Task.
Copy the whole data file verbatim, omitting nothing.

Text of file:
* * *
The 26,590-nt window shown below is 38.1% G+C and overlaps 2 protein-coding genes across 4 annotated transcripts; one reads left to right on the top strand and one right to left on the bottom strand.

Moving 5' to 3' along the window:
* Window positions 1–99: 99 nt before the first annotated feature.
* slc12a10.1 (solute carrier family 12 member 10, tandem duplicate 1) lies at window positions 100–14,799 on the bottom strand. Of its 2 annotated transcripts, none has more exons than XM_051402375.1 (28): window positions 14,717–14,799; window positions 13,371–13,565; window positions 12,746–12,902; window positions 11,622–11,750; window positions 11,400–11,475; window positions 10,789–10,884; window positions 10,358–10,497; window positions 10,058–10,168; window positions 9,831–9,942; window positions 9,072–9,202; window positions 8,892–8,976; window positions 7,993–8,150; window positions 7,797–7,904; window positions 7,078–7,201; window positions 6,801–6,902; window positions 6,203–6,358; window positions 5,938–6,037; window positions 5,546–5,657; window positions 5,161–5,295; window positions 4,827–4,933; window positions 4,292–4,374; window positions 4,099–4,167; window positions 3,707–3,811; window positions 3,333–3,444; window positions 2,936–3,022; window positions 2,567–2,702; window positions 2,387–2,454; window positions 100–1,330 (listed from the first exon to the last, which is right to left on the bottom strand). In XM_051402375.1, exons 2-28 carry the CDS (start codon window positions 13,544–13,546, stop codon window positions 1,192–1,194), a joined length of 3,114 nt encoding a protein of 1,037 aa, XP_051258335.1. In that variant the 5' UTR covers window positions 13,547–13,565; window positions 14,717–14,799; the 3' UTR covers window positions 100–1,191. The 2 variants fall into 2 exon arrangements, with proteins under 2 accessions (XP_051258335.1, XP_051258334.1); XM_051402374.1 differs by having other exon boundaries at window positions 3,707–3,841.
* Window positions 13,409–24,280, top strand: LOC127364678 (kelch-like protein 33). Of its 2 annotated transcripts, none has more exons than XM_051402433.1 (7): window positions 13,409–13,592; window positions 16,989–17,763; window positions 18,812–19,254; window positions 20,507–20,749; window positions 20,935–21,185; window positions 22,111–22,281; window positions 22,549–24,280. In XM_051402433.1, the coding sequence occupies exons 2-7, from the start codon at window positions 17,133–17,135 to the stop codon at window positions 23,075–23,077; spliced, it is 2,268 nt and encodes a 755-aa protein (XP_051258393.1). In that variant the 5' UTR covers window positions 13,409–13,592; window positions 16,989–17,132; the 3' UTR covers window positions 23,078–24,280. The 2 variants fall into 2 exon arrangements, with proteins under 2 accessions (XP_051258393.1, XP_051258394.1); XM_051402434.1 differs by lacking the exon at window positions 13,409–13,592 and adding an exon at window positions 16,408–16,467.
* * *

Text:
The 26,590-nt window shown below is 38.1% G+C and overlaps 2 protein-coding genes across 4 annotated transcripts; one reads left to right on the top strand and one right to left on the bottom strand.

Moving 5' to 3' along the window:
* Window positions 1–99: 99 nt before the first annotated feature.
* slc12a10.1 (solute carrier family 12 member 10, tandem duplicate 1) lies at window positions 100–14,799 on the bottom strand. Of its 2 annotated transcripts, none has more exons than XM_051402375.1 (28): window positions 14,717–14,799; window positions 13,371–13,565; window positions 12,746–12,902; window positions 11,622–11,750; window positions 11,400–11,475; window positions 10,789–10,884; window positions 10,358–10,497; window positions 10,058–10,168; window positions 9,831–9,942; window positions 9,072–9,202; window positions 8,892–8,976; window positions 7,993–8,150; window positions 7,797–7,904; window positions 7,078–7,201; window positions 6,801–6,902; window positions 6,203–6,358; window positions 5,938–6,037; window positions 5,546–5,657; window positions 5,161–5,295; window positions 4,827–4,933; window positions 4,292–4,374; window positions 4,099–4,167; window positions 3,707–3,811; window positions 3,333–3,444; window positions 2,936–3,022; window positions 2,567–2,702; window positions 2,387–2,454; window positions 100–1,330 (listed from the first exon to the last, which is right to left on the bottom strand). In XM_051402375.1, exons 2-28 carry the CDS (start codon window positions 13,544–13,546, stop codon window positions 1,192–1,194), a joined length of 3,114 nt encoding a protein of 1,037 aa, XP_051258335.1. In that variant the 5' UTR covers window positions 13,547–13,565; window positions 14,717–14,799; the 3' UTR covers window positions 100–1,191. The 2 variants fall into 2 exon arrangements, with proteins under 2 accessions (XP_051258335.1, XP_051258334.1); XM_051402374.1 differs by having other exon boundaries at window positions 3,707–3,841.
* Window positions 13,409–24,280, top strand: LOC127364678 (kelch-like protein 33). Of its 2 annotated transcripts, none has more exons than XM_051402433.1 (7): window positions 13,409–13,592; window positions 16,989–17,763; window positions 18,812–19,254; window positions 20,507–20,749; window positions 20,935–21,185; window positions 22,111–22,281; window positions 22,549–24,280. In XM_051402433.1, the coding sequence occupies exons 2-7, from the start codon at window positions 17,133–17,135 to the stop codon at window positions 23,075–23,077; spliced, it is 2,268 nt and encodes a 755-aa protein (XP_051258393.1). In that variant the 5' UTR covers window positions 13,409–13,592; window positions 16,989–17,132; the 3' UTR covers window positions 23,078–24,280. The 2 variants fall into 2 exon arrangements, with proteins under 2 accessions (XP_051258393.1, XP_051258394.1); XM_051402434.1 differs by lacking the exon at window positions 13,409–13,592 and adding an exon at window positions 16,408–16,467.